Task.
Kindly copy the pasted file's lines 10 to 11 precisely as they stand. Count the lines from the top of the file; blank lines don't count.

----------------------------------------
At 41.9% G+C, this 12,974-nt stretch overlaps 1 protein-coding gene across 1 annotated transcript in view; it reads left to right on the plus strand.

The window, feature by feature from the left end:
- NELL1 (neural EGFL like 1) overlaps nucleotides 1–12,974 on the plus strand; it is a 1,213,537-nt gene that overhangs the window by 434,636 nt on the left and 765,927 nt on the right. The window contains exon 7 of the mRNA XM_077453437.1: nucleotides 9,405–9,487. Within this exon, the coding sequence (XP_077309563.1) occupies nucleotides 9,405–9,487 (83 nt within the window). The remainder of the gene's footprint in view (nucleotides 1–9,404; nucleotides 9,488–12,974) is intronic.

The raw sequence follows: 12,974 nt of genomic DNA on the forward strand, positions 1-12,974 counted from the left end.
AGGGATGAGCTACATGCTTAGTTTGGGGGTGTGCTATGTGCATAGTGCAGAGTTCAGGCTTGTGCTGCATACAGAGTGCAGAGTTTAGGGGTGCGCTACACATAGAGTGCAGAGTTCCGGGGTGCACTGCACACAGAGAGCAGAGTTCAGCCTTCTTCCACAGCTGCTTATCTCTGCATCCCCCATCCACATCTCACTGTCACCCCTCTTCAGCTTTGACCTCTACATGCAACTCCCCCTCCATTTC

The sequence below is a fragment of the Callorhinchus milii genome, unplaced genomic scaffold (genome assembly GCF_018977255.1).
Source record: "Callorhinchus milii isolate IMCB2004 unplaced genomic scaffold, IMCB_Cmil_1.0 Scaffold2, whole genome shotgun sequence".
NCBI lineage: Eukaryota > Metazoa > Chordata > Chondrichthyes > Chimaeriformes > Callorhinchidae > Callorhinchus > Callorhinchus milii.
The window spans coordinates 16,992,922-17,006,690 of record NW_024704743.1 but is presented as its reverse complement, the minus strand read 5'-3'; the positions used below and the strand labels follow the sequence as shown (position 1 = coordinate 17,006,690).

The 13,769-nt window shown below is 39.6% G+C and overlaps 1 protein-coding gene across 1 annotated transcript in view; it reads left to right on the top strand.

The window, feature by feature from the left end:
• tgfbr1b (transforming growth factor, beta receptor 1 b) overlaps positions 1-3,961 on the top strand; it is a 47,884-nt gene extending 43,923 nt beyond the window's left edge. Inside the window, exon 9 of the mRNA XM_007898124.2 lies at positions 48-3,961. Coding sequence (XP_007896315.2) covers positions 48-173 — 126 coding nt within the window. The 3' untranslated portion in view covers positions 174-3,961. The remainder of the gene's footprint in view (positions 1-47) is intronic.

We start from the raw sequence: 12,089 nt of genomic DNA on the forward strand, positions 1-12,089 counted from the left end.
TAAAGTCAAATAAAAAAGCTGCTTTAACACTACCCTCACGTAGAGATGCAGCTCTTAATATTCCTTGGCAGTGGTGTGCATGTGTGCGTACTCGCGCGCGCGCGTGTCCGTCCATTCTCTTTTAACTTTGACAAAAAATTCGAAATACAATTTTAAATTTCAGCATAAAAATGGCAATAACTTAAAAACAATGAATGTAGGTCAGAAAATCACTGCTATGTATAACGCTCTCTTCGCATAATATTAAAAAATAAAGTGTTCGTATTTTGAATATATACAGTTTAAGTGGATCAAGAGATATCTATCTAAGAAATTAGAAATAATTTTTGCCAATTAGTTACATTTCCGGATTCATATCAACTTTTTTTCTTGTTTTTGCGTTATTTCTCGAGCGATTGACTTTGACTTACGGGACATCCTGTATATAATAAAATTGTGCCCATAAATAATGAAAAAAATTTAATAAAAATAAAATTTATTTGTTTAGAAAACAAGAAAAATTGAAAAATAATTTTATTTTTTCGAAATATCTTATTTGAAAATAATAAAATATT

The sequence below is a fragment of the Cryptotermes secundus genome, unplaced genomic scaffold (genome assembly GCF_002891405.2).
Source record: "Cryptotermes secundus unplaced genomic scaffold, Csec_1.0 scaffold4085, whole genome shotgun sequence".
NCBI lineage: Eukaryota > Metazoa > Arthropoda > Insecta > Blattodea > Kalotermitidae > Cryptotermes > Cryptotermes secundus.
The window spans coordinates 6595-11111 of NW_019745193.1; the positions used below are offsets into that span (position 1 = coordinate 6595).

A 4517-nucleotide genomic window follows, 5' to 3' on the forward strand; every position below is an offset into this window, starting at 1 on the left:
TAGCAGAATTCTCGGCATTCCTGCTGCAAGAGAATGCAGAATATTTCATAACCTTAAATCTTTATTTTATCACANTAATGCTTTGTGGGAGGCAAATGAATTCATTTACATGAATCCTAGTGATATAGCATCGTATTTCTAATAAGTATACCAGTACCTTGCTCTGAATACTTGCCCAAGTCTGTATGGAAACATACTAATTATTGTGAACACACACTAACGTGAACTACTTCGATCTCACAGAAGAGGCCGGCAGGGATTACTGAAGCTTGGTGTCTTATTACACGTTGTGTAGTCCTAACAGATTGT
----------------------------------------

The 13,769-nt window shown below is 39.6% G+C and overlaps 1 protein-coding gene across 1 annotated transcript in view; it reads left to right on the top strand.

The window, feature by feature from the left end: